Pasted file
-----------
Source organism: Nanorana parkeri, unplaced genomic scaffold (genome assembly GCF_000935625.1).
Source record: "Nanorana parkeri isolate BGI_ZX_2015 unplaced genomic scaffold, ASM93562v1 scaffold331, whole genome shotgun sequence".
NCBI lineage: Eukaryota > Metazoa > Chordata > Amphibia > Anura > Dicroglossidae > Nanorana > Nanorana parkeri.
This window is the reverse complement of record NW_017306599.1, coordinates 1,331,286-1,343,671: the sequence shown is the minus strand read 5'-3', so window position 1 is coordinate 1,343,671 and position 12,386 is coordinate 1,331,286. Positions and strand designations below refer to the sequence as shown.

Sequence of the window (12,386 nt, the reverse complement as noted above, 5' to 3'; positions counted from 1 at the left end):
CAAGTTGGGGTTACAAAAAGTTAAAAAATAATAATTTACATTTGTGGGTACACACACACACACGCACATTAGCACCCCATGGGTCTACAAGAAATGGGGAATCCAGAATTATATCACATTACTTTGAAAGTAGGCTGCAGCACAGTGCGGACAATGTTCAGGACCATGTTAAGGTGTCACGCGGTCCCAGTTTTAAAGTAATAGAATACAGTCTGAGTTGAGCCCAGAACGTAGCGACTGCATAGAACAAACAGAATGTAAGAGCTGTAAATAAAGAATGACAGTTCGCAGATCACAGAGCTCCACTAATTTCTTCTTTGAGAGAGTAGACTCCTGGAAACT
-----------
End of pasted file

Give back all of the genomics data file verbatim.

Source organism: Nanorana parkeri, unplaced genomic scaffold (genome assembly GCF_000935625.1).
Source record: "Nanorana parkeri isolate BGI_ZX_2015 unplaced genomic scaffold, ASM93562v1 scaffold331, whole genome shotgun sequence".
NCBI lineage: Eukaryota > Metazoa > Chordata > Amphibia > Anura > Dicroglossidae > Nanorana > Nanorana parkeri.
This window is the reverse complement of record NW_017306599.1, coordinates 1,331,286-1,343,671: the sequence shown is the minus strand read 5'-3', so window position 1 is coordinate 1,343,671 and position 12,386 is coordinate 1,331,286. Positions and strand designations below refer to the sequence as shown.

Sequence of the window (12,386 nt, the reverse complement as noted above, 5' to 3'; positions counted from 1 at the left end):
CAAGTTGGGGTTACAAAAAGTTAAAAAATAATAATTTACATTTGTGGGTACACACACACACACGCACATTAGCACCCCATGGGTCTACAAGAAATGGGGAATCCAGAATTATATCACATTACTTTGAAAGTAGGCTGCAGCACAGTGCGGACAATGTTCAGGACCATGTTAAGGTGTCACGCGGTCCCAGTTTTAAAGTAATAGAATACAGTCTGAGTTGAGCCCAGAACGTAGCGACTGCATAGAACAAACAGAATGTAAGAGCTGTAAATAAAGAATGACAGTTCGCAGATCACAGAGCTCCACTAATTTCTTCTTTGAGAGAGTAGACTCCTGGAAACT